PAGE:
For a quarter century, Archer Fullingim ran one of the best weekly newspaper in America. On the front page of every edition of The Kountze News was his column, "The Printer Fires With Both Barrels."
The Kountze News was the creation of Archer Fullingim.
He started the weekly newspaper in the town of Kountze in deep East Texas in 1950 and it lasted just a few years after he wrote his last column on February 27, 1975. Fullingim said he knew it was time to give it up when the paper companies stopped producing the 44X32 sheets he fed into his press. It was either modernize or quit, so Arch quit.
Fullingim was known for a couple of things. He gave Richard Nixon his everlasting nickname, “Tricky Dick,” in the 1950s. He waged a decades-long campaign to save The Big Thicket, a heavily wooded area of East Texas. And Fullingim was known for his weekly front-page column, “The Printer Fires With Both Barrels.”
Roy Hamric edited a book containing columns Arch Fullingim had written over his quarter century at The Kountze News. They are an inspiration. They begin with a contest to name the paper. There are columns about the “great collard green debate,” a discussion around town about the drawing of greens on the paper’s front page. (There was also a catfish, a guitar and an armadillo.)
We read the book recently (Archer Fullingim: A Country Editor’s View of Life) and recommend it to everyone. In the introduction, Arch tells Hamric what it takes to be a good country editor:
There’s a great field for people who want to go into country journalism, if they make up their minds they will not only write the news, but also will lead the people, will recognize injustices in the world. Anyone who goes into country journalism solely to make money is not only a phony, but a fool. And he’s a fool to go into weekly journalism if he’s afraid to express an opinion.
The Texas weekly editor must derive inspiration from himself. He can’t look to the dailies in Dallas, Houston or San Antonio. They are all super rich and super establishment.
The only formula for an editor to follow is simple: to tell the truth as he sees it, and not ride the fence. But most weekly newspapers hide, bury or reject enough real news each week for fear of ruffling feathers to make it a great newspaper.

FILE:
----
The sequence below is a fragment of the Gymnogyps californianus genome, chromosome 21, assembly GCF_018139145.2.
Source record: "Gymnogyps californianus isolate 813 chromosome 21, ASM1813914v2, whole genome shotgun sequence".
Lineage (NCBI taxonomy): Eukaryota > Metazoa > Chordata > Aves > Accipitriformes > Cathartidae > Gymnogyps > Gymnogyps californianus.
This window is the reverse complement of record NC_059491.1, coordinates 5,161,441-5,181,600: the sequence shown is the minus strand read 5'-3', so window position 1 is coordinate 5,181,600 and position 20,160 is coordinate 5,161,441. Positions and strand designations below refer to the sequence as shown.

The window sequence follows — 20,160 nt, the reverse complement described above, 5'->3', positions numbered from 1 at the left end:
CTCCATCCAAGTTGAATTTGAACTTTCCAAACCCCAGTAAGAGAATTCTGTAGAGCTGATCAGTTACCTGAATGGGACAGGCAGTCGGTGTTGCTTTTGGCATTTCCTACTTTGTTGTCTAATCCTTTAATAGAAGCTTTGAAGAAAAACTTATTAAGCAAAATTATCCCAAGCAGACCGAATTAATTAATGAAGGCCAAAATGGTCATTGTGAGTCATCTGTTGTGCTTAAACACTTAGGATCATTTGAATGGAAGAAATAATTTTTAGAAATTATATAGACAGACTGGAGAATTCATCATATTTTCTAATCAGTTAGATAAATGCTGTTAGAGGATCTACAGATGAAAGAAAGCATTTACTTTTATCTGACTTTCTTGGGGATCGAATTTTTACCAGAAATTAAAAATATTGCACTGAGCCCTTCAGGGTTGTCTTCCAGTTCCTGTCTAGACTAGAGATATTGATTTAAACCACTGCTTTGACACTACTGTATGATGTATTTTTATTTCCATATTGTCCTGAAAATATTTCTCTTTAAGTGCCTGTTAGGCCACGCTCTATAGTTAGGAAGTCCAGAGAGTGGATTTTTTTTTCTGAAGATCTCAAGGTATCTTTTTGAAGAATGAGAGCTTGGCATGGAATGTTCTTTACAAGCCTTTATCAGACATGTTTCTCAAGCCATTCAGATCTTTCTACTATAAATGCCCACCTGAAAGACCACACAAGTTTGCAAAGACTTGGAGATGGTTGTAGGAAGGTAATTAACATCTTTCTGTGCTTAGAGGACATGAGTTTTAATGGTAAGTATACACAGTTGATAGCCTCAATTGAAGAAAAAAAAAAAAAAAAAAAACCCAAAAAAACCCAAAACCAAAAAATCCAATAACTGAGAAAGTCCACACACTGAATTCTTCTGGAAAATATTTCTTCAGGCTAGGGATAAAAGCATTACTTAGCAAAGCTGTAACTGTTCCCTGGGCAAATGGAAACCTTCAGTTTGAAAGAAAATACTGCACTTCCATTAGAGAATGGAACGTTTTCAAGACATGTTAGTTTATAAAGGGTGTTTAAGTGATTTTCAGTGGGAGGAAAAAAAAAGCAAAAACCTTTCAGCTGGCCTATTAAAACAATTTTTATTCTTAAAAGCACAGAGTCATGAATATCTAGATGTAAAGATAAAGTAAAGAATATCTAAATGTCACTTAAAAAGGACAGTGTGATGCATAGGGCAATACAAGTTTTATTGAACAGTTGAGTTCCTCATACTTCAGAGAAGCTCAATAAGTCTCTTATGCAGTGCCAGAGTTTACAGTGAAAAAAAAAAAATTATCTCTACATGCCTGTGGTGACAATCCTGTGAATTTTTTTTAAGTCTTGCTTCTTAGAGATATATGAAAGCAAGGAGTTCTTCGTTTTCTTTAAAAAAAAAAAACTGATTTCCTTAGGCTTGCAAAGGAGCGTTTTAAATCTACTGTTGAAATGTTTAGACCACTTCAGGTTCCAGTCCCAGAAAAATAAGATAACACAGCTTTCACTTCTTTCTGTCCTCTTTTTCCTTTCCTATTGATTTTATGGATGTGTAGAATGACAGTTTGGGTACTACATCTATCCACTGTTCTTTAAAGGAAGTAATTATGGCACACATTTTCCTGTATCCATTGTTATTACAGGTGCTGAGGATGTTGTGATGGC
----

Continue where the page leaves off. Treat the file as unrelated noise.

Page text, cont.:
That gives you an idea of what Arch Fullingim was all about. He was born in 1902 on a cotton farm near Decatur, Texas. He worked on newspapers around the state, enlisted in the Navy at the age of 40 in 1942 and served four years in the Pacific.
He first bought the Normangee Star, a small Texas weekly. He sold it three years later and bought a print shop that he moved to Kountze. He put out his first edition on September 14, 1950.
Archer Fullingim died in 1984.
Here are excerpts from columns through the years that Roy Hamric collected.
July 12, 1956: A Good Turn
I saw this old lady, slightly stooped, come into Bishop’s Café. She had walked all the way from Hardin County Hospital where she said her husband was ill with cancer. She ate a bite and then she wanted to buy a bottle of snuff.
It was after closing time for most stores, but Mrs. Bishop lit out after that bottle of snuff in her car, the old woman with her. She found the snuff at Crosby’s Super Market. Then Mrs. Bishop took the old lady back to the hospital. Mrs. Bishop came back with that shining look on her face that every person has when he does a good turn.
August 4, 1966 Freedoms That Should Be Lost
Every so often somebody comes in here and complains that we are losing our freedoms. Just giving them away. Every day…
So what I would like to do is ask all these perpetual gripers just what freedoms they have lost, freedoms that their fathers or their grandfathers had…Don’t be bashful, be specific…
Let’s quit beating around the bush and answer for them. Let’s name some of the so-called freedoms they have lost that seem to be hurting them most. They can no longer use the Bible in schools to propagate their particular brand of denominationalism, and impose their religion on children…